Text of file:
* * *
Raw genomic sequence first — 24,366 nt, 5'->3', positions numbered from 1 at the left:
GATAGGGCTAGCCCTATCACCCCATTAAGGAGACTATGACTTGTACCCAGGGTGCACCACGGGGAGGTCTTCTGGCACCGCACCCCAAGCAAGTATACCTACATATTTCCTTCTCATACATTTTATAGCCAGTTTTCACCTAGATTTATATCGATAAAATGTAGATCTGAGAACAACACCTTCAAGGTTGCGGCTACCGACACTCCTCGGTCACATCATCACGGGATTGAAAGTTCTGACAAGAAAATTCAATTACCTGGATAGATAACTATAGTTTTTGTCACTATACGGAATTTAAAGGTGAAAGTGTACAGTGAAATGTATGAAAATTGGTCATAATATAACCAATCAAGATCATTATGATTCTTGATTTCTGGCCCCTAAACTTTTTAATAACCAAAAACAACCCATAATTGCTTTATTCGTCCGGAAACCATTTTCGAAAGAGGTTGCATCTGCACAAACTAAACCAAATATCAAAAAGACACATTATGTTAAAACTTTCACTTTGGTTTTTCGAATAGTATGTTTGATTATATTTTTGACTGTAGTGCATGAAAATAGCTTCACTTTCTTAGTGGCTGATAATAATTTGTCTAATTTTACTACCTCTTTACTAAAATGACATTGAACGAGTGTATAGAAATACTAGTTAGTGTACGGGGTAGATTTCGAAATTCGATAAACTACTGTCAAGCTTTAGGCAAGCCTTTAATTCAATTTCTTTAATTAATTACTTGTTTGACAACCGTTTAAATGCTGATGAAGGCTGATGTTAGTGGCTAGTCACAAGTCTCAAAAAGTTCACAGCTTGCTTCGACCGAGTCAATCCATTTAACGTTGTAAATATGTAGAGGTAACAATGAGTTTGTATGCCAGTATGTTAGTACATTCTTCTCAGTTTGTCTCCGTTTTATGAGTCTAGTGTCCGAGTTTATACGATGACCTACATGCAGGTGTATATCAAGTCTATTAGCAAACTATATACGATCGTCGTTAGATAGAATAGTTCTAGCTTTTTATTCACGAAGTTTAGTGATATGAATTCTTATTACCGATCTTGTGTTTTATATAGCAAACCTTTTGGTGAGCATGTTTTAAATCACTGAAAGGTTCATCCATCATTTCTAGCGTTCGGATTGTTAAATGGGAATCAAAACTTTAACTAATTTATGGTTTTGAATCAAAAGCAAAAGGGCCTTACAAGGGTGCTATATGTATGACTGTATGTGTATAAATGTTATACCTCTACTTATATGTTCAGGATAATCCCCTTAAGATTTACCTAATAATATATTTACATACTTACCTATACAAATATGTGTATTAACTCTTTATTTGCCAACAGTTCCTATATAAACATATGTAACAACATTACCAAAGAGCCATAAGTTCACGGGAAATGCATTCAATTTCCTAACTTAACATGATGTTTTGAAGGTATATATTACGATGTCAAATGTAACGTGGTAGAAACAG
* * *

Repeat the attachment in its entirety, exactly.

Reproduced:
Raw genomic sequence first — 24,366 nt, 5'->3', positions numbered from 1 at the left:
GATAGGGCTAGCCCTATCACCCCATTAAGGAGACTATGACTTGTACCCAGGGTGCACCACGGGGAGGTCTTCTGGCACCGCACCCCAAGCAAGTATACCTACATATTTCCTTCTCATACATTTTATAGCCAGTTTTCACCTAGATTTATATCGATAAAATGTAGATCTGAGAACAACACCTTCAAGGTTGCGGCTACCGACACTCCTCGGTCACATCATCACGGGATTGAAAGTTCTGACAAGAAAATTCAATTACCTGGATAGATAACTATAGTTTTTGTCACTATACGGAATTTAAAGGTGAAAGTGTACAGTGAAATGTATGAAAATTGGTCATAATATAACCAATCAAGATCATTATGATTCTTGATTTCTGGCCCCTAAACTTTTTAATAACCAAAAACAACCCATAATTGCTTTATTCGTCCGGAAACCATTTTCGAAAGAGGTTGCATCTGCACAAACTAAACCAAATATCAAAAAGACACATTATGTTAAAACTTTCACTTTGGTTTTTCGAATAGTATGTTTGATTATATTTTTGACTGTAGTGCATGAAAATAGCTTCACTTTCTTAGTGGCTGATAATAATTTGTCTAATTTTACTACCTCTTTACTAAAATGACATTGAACGAGTGTATAGAAATACTAGTTAGTGTACGGGGTAGATTTCGAAATTCGATAAACTACTGTCAAGCTTTAGGCAAGCCTTTAATTCAATTTCTTTAATTAATTACTTGTTTGACAACCGTTTAAATGCTGATGAAGGCTGATGTTAGTGGCTAGTCACAAGTCTCAAAAAGTTCACAGCTTGCTTCGACCGAGTCAATCCATTTAACGTTGTAAATATGTAGAGGTAACAATGAGTTTGTATGCCAGTATGTTAGTACATTCTTCTCAGTTTGTCTCCGTTTTATGAGTCTAGTGTCCGAGTTTATACGATGACCTACATGCAGGTGTATATCAAGTCTATTAGCAAACTATATACGATCGTCGTTAGATAGAATAGTTCTAGCTTTTTATTCACGAAGTTTAGTGATATGAATTCTTATTACCGATCTTGTGTTTTATATAGCAAACCTTTTGGTGAGCATGTTTTAAATCACTGAAAGGTTCATCCATCATTTCTAGCGTTCGGATTGTTAAATGGGAATCAAAACTTTAACTAATTTATGGTTTTGAATCAAAAGCAAAAGGGCCTTACAAGGGTGCTATATGTATGACTGTATGTGTATAAATGTTATACCTCTACTTATATGTTCAGGATAATCCCCTTAAGATTTACCTAATAATATATTTACATACTTACCTATACAAATATGTGTATTAACTCTTTATTTGCCAACAGTTCCTATATAAACATATGTAACAACATTACCAAAGAGCCATAAGTTCACGGGAAATGCATTCAATTTCCTAACTTAACATGATGTTTTGAAGGTATATATTACGATGTCAAATGTAACGTGGTAGAAACAG